Online Collection

The Online Collection showcases a selection of our objects for you to discover and explore. This resource will grow as the Museum's Collection is catalogued and computerised, and as new acquisitions are added.

« New search

« Prev - 1 of 1 results - Next »

Additional Images

The Major North Ludlow Beamish Centrepiece presented by the Officers of the King's German Legion to their regimental historian, 1839

Silver, designed by J von Randel of Anspach, made by G Drewes and hallmarked Hanover, 1839.

The Centrepiece was commissioned by the Officers of the King's German Legion and presented to Major North Ludlow Beamish, author of the two-volume history of the legion (published 1832-1837). The accompanying testimonial spoke of his 'imperishable record of the services of those expatriated soldiers, who under the British standard, in distant fields, fought for the common freedom of Europe and their ignominiously enslaved country'.

The ten figures show (clockwise): Heavy Dragoon, 2nd Regiment; Rifleman, 2nd Light Battalion; Gunner, Horse Artillery; Hussar, 2nd or 3rd Regiment; Gunner, Foot Artillery; Hussar Officer, 1st Regiment; Rifleman, 1st Light Battalion; Skirmisher, Line Infantry; Light Dragoon, 1st Regiment; Grenadier, Line Infantry.

In addition to the ten figures displaying different uniforms of the King's German Legion, the ornamentation of the centrepiece has symbolic meaning. The central oak tree is the German emblem of liberty, the ivy represents eternity, and the frieze around the cup tells the story in terms of classical symbols. Here, representing the invasion of Hanover, the female figure of Gallia (France), identified by the French cockerel, lays a possessive hand on the German oak tree. The weeping figure of the dispossessed Germania sits mourning while two German youths turn to leave, stepping onto a British ship. Next, they are received by Britannia who arms them in the service of the white horse of Hanover. Together with the British lion, they move to attack Gallia who cowers behind a shield bearing a Napoleonic eagle, the cockerel at her feet. The victorious men return home carrying laurel-crowned spears, to be welcomed by Germania, now restored to her royal throne. Major Beamish's family motto 'Virtus insignit audentes' [virtue marks the bold], and crest of the demi-lion rampant crown the trophy.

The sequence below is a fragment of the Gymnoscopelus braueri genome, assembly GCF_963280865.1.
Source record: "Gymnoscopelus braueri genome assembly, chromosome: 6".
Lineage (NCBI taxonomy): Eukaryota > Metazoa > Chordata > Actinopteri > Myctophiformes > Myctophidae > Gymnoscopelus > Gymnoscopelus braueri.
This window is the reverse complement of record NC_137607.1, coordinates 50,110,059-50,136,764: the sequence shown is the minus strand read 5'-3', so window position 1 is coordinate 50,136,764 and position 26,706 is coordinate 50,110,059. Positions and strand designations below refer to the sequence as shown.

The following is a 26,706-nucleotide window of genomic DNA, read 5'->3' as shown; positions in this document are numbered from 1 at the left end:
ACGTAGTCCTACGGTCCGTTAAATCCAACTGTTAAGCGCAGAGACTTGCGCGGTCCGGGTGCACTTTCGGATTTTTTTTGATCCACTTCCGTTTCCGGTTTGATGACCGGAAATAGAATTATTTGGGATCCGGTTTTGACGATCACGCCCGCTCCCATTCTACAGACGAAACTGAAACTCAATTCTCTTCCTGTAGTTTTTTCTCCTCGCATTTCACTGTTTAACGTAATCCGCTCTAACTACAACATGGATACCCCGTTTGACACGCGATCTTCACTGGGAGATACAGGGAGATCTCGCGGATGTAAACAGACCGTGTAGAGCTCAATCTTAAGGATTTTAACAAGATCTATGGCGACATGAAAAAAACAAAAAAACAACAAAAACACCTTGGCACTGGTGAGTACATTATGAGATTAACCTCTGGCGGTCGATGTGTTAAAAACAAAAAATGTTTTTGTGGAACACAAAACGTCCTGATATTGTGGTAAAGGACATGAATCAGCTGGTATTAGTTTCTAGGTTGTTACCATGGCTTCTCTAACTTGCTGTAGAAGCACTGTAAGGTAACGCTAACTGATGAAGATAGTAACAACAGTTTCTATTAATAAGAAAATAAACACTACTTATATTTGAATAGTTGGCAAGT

NAM Accession Number

NAM. 2004-08-1-1


Purchased by the Society of Friends of the National Army Museum at a reduced price from Dr Ludlow W Beamish, the reduction being in memory of the vendor's parents, Ludlow Hamilton Beamish (1871-1951) and Mabel Anne (McNaughton) Beamish (1882-1964).


National Army Museum, London


National Army Museum, Insight gallery

Object URL